Diabetes is a chronic condition associated with abnormally high levels of sugar (glucose) in the blood. The disease can be classified into three different categories: the type I, type II and the gestational diabetes. The top 3 predictions of our algorithm for Diabetes mellitus are ABCG8, ABCG5 and PPP1R3A, respectively. The first two genes, i.e., ABCG5 and ABCE8, are ATP-binding cassette transporters that are located in a head-to-head orientation on chromosome 2. The proteins are expressed in the liver, intestine [47, 48], and gallbladder epithelial cells . Polymorphisms in ABCG5/ABCG8 genes might contribute to the genetic variation in plasma lipid levels and in cholesterol saturation of the bile . Down-regulation of hepatic and intestinal Abcg5 and Abcg8 expression associated with altered sterol fluxes in rats with streptozotocin-induced diabetes . In addition, defects in Rp1 and PPP1R3A are also causes of susceptibility to diabetes mellitus of type I and II, respectively .
Prostate cancer is the most common malignancy in men and the second leading cause of male cancer-related deaths in the Western world. According to the OMIM record, prostate cancer has 25 validate causing genes. Based on these 25 known genes and causing genes of textual related phenotypes, we predicted novel causing genes of prostate cancer using our method (DP_LCC). As is shown in Table 3, the top 3 predictions for prostate cancer are TP53, RET and DHCR24, where TP53 is an important suppressor involved in several types of cancer [52, 53]. According to the IARC TP53 Mutation Database , inactivating TP53 mutations are detected at frequencies in the range of 10-20% in primary prostate cancer . TP53 was also predicted as the tops by PRINCE. Our second prediction for prostate cancer is RET, which was also found to be overexpressed in high-grade (histopathologically advanced) prostatic intraepithelial neoplasia (PIN) and prostate cancer . So RET was supposed to play a role in the growth of both benign and neoplastic prostate epithelial cells. Another two predicted causing genes, DHCR24 and STK11, were also consistent with the literature. Specifically, DHCR24 is one of androgen receptor-regulated genes implicated in prostate carcinogenesis , and STK11 was reported to be inactivated in prostate cancer, through mutation analysis of 24 known cancer genes in the NCI-60 cell line set .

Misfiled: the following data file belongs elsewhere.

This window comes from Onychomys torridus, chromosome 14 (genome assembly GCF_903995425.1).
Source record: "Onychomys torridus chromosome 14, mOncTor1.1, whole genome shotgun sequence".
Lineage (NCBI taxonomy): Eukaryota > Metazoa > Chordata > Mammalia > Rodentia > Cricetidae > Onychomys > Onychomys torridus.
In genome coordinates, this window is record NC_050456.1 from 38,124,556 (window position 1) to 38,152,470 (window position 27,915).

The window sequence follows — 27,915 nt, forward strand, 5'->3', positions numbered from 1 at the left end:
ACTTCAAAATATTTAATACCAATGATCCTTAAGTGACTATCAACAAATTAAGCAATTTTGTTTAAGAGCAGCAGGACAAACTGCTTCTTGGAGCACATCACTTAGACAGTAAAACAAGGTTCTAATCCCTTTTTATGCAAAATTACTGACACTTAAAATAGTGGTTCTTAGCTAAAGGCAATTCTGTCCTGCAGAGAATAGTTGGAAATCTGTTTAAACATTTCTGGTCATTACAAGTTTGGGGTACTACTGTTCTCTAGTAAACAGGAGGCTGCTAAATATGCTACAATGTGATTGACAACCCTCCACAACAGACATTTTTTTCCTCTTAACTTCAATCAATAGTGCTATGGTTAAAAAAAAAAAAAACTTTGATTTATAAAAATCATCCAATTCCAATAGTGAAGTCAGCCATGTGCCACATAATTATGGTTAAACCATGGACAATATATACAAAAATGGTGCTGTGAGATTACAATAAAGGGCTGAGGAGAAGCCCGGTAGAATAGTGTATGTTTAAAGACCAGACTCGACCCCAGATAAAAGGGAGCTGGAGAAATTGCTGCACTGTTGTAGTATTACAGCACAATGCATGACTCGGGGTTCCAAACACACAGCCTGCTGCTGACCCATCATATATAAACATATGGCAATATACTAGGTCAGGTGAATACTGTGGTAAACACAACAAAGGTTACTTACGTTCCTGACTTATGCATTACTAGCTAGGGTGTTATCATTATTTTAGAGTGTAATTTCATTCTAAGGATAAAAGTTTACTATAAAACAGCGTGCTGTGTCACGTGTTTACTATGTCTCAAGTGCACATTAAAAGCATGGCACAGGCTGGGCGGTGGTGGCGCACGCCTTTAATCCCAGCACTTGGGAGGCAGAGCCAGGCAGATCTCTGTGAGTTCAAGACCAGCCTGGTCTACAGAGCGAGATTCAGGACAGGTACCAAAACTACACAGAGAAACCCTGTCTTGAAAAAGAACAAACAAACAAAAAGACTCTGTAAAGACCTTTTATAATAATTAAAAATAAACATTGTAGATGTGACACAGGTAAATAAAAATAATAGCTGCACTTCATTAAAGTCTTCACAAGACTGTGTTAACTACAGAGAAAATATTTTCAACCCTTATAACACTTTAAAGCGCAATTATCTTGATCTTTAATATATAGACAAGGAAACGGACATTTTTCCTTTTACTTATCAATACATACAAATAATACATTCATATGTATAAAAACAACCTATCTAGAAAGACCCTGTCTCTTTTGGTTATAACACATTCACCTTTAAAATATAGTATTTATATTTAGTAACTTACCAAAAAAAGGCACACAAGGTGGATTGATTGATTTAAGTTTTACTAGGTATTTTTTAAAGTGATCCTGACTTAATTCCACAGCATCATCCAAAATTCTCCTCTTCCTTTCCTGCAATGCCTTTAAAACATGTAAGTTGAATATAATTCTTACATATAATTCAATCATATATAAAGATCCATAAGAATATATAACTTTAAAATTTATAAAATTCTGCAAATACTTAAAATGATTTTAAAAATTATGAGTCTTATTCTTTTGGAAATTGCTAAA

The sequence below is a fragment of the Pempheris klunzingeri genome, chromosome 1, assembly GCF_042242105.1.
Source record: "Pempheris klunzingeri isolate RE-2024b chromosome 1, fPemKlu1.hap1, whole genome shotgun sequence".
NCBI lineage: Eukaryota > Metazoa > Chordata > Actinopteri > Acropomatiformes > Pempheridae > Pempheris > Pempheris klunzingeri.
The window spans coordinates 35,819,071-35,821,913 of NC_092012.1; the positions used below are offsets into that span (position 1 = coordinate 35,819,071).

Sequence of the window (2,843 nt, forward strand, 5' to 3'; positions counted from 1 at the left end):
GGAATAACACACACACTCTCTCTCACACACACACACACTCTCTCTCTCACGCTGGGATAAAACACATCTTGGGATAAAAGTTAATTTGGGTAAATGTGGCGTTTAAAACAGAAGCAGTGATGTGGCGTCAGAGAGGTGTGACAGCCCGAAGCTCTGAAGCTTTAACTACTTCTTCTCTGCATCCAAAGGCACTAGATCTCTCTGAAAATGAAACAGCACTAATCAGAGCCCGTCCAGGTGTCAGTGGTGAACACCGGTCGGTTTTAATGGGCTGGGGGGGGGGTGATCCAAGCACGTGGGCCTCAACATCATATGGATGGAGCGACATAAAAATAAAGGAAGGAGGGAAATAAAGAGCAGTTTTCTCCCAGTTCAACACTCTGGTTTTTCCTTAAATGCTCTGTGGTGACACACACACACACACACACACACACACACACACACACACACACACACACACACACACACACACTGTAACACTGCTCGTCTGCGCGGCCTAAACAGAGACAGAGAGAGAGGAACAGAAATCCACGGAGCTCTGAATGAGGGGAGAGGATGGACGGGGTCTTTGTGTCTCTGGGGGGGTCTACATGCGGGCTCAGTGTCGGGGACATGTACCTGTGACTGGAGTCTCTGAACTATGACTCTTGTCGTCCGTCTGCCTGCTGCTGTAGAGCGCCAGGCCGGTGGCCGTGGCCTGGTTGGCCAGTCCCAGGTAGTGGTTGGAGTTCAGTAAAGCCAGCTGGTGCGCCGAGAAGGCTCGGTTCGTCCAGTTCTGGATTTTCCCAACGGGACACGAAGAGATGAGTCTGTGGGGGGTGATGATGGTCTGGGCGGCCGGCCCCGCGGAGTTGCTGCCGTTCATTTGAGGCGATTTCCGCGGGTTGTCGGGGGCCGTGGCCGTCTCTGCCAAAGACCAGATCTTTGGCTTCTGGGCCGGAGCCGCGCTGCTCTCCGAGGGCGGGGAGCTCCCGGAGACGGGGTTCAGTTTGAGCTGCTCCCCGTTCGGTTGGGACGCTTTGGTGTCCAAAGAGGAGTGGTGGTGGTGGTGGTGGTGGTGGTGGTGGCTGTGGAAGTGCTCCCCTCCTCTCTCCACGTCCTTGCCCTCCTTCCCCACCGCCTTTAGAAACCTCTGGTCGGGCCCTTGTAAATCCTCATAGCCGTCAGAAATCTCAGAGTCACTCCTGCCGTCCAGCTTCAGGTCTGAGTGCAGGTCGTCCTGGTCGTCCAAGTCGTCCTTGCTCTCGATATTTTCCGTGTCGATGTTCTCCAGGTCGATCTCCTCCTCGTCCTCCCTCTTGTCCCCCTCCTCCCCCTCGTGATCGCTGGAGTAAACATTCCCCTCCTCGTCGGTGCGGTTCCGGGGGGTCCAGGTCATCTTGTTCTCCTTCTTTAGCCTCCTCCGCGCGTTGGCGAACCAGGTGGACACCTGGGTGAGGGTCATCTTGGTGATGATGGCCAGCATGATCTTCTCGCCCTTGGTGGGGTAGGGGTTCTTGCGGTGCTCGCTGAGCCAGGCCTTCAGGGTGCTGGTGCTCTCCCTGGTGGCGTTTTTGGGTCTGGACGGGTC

In this paper, a diffusion-based method incorporating pairwise similarities of phenotypes was proposed to prioritize candidate disease genes. The novelty of our method lies in the incorporation of disease phenotypes (OMIM phenotype data) from the literature to the initial state of the RWR, and the usage of global similarity between diffusion profiles of disease and genes. Diffusion profiles of diseases and genes are obtained by walking over the protein-protein interaction network under a given initial distribution, where the initial distribution of a disease was weighted by OMIM Phenotype similarities exceeding a threshold. Then the linear correlation coefficient and cosine of the angle between profiles of a disease and given genes were computed to rank the priorities with the disease. Leave-one-out cross-validation on a benchmark dataset showed that our method achieved a higher precision (measured by PRE and AUC) than existing diffusion-based methods. This result suggests that the proposed algorithm effectively captures the interplay between gene network and phenotype network. We finally predicted causing genes of 16 multifactorial diseases including Prostate cancer and Alzheimer's disease using our algorithm and found that parts of our predictions are in good accordance with current experimental reports.
The superior performance of our method was attributed to the following aspects. First, integration of multiple information sources, especially the phenotype similarity profile data. Second, global similarity measures (linear correlation coefficient and cosine function of the angle) between diffusion profiles of diseases and genes are introduced to prioritize candidate disease genes. In contrast to previous methods that prioritize candidate disease genes through comparing their corresponding components in the diffusion profile of a disease, our global-based method could take into consideration the distribution values of other genes in the PPI network,
Consequently, in the future work, we can integrate some other genomic information to further improve our method, such as gene expression data, functional annotations, pathway membership and so on. Moreover, many researchers pointed out that some diseases might be attributed to a certain protein complexes composed by multiple proteins or a certain pathways. So furthermore attention should be paid on elucidating associations between diseases and protein complexes or pathways.
This work was partially supported by the National Natural Science Foundation of China (No. 11171224 and 31100953), Shanghai Leading Academic Discipline Project (No. S30405) and Innovation Program of Shanghai Municipal Education Commission (No. 12YZ088) and the Program of Shanghai Normal University (DZL121).
This article has been published as part of BMC Bioinformatics Volume 14 Supplement 5, 2013: Proceedings of the Third Annual RECOMB Satellite Workshop on Massively Parallel Sequencing (RECOMB-seq 2013). The full contents of the supplement are available online at http://www.biomedcentral.com/bmcbioinformatics/supplements/14/S5.
The National Natural Science Foundation of China (No. 11171224 and 31100953) provided the funding for publication of this article.